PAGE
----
Controversy Continues To Swirl Around Volkswagen, Audi and Emissions
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Controversy Continues To Stir Audi As Details Of 2nd Cheat Device Shown

Although the week is young, controversy is already swirling around Volkswagen and Audi. This time it is about the second cheating device reportedly found on gasoline vehicles.
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The week is barely a day old, and controversy continues to swirl around Volkswagen’s luxury subsidiary, Audi. Last week, a story in the German newspaper Bild am Sonntag said the California Air Resources Board (CARB) had found a second cheating device on several Audi vehicles. The cheating device is located in the software that operates the automatic transmission.

Bild reported last week that the particular software device was unique to the transmission. The report indicated that the second device was unrelated to the device that triggered the Dieselgate scandal. However, it is just one more headache for an automaker already beset by 100,000 unresolved issues in the U.S. – the turbodiesel vehicles about which the automaker is reportedly in discussions with regulators to settle another piece of the Dieselgate scandal and other matters related to the emissions issue.

Software Used For Years

Though the entire software package that runs the powertrain (engine and transmission) has been used in diesel and gasoline versions for years, it is the first time it has been called out about emissions cheating. The software is sensitive to the position of the front wheels. Reportedly, if they are turned more than 15 degrees, the testing software is disarmed, and carbon dioxide emissions levels change. Nitrogen oxide emissions also reportedly rise.

Volkswagen which has taken the hardened stance that such software devices are legal in Europe, through a loophole in the emissions rules, continued its aggressive defense of the new cheating device. In an email to another newspaper Sueddeutsche Zeitung, the automaker said, “Adaptive shift programs can lead to incorrect and non-reproducible results” when the cars are tested. VW’s email was in response to a story to a story in the second newspaper.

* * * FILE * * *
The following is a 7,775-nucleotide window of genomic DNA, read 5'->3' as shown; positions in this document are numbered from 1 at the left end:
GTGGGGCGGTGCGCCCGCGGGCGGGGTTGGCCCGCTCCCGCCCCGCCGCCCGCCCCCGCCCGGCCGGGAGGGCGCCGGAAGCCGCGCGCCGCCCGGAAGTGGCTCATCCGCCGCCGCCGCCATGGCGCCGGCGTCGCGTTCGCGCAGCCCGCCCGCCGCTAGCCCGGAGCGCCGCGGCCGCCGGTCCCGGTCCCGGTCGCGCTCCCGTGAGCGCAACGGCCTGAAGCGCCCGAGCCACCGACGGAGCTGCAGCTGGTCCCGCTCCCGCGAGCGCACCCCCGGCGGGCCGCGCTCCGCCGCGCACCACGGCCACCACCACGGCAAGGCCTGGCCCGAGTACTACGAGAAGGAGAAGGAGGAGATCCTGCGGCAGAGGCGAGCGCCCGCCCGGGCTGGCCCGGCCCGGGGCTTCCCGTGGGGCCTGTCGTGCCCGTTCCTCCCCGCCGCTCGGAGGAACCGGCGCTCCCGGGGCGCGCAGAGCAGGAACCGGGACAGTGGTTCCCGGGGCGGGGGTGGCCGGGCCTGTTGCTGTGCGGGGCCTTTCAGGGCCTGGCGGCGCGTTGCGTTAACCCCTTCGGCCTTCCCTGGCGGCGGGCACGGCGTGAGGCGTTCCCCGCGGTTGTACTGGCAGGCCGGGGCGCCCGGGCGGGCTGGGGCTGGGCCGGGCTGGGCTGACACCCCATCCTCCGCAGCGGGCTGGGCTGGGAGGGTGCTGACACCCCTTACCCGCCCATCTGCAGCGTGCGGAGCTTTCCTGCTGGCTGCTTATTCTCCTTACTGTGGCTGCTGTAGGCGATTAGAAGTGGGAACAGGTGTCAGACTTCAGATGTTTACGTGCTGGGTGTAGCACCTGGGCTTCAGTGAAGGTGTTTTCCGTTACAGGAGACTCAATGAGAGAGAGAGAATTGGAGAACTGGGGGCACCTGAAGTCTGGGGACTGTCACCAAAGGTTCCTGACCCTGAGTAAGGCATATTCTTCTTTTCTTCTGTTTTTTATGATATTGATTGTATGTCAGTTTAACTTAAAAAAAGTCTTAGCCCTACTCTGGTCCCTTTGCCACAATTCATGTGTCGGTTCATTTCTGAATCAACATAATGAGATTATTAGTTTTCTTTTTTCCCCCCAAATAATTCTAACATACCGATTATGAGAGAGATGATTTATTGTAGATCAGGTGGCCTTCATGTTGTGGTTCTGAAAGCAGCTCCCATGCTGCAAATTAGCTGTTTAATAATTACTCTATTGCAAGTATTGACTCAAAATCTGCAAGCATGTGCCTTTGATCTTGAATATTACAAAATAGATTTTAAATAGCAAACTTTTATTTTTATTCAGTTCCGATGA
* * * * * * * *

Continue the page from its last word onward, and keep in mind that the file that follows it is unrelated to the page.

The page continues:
“Audi has explained the technical background of adaptive shift programs to the Federal Motor Vehicle Authority (KBA) and has made available technical information,” VW said. The automaker added that further talks are planned with the KBA, which has been asked to check into Audi’s reported irregularities.

Sueddeutsche Zeitung, citing a confidential VW document, noted that if the software controlling one of the affected Audi’s automatic transmissions detected test conditions, the shifting patterns changed. Shifting became more rapid and occurred in a way that would lower CO2 and nitrogen oxide (NOx) emissions as well.

Adaptive Transmission Control Explained

Adaptive transmission control is supposed to improve performance by balancing fuel economy and shift frequency more closely. “In normal use, support the driver by adjusting the gear-shifting points to best adapt to each driving situation,” VW claimed.

Meantime, the Bild newspaper reported Sunday that the Environmental Protection Agency (EPA) had opened another investigation into Audi over the latest software findings. The agency was reportedly set to hear from senior VW engineers next week. VW, Audi and the EPA all declined to comment. However, two sources briefed on the matter, said the U.S. agency is asking whether this constitutes a defeat device for gasoline-powered vehicles.

Volkswagen, EPA and CARB are reportedly deep in discussions over the fate of nearly 100,000 vehicles equipped with 3.0-liter, V-6 turbo-diesel engines. Staring at a Nov. 30 court date in San Francisco, the agencies and the automaker are in talks to resolve the emissions problems of the 2009-15 Audi, Porsche and VW vehicles, primarily crossovers. The vehicles reportedly emit up to nine times the legally allowable emissions limits.

Volkswagen’s had submitted a proposed fix to EPA and CARB. However, the idea was blown out of the air earlier this year after its rejection by regulators.

Meantime, Volkswagen and attorneys for the owners of the diesel vehicles affected by the emissions scandal are involved in intensive negotiations to find an agreement on compensation. Owners of 2.0-liter turbo-diesels, whose Dieselgate class-action lawsuit settlement was approved about three weeks ago, can expect to receive between $5,100 and $10,000 in compensation. The compensation is in addition to VW’s buyback offer, based on the trade-in offer shown in National Auto Dealers Association pricing guides for September 2015. NADA guides are looked on as primary used-car pricing resource in the car business.

Two Class-Action Suits

At least two class-action suits have been filed against Audi over the second cheating device. One maintains that CARB has “determined that Audi had … surreptitiously installed a gearing-related defeat device in the class vehicles. The defeat device was used to circumvent the class vehicles’ emission control systems that exist to comply with Clean Air Act emissions standards.” CARB has declined to confirm its probe. However, regulators – EPA and CARB – have acknowledged intensifying their vehicle reviews in the wake of VW’s self-inflicted diesel cheating scandal.

In Audi news, Rupert Stadler, Audi’s chief executive, is facing new questions about the so-called second cheating device.

Sources: Automotive News Europe, Reuters


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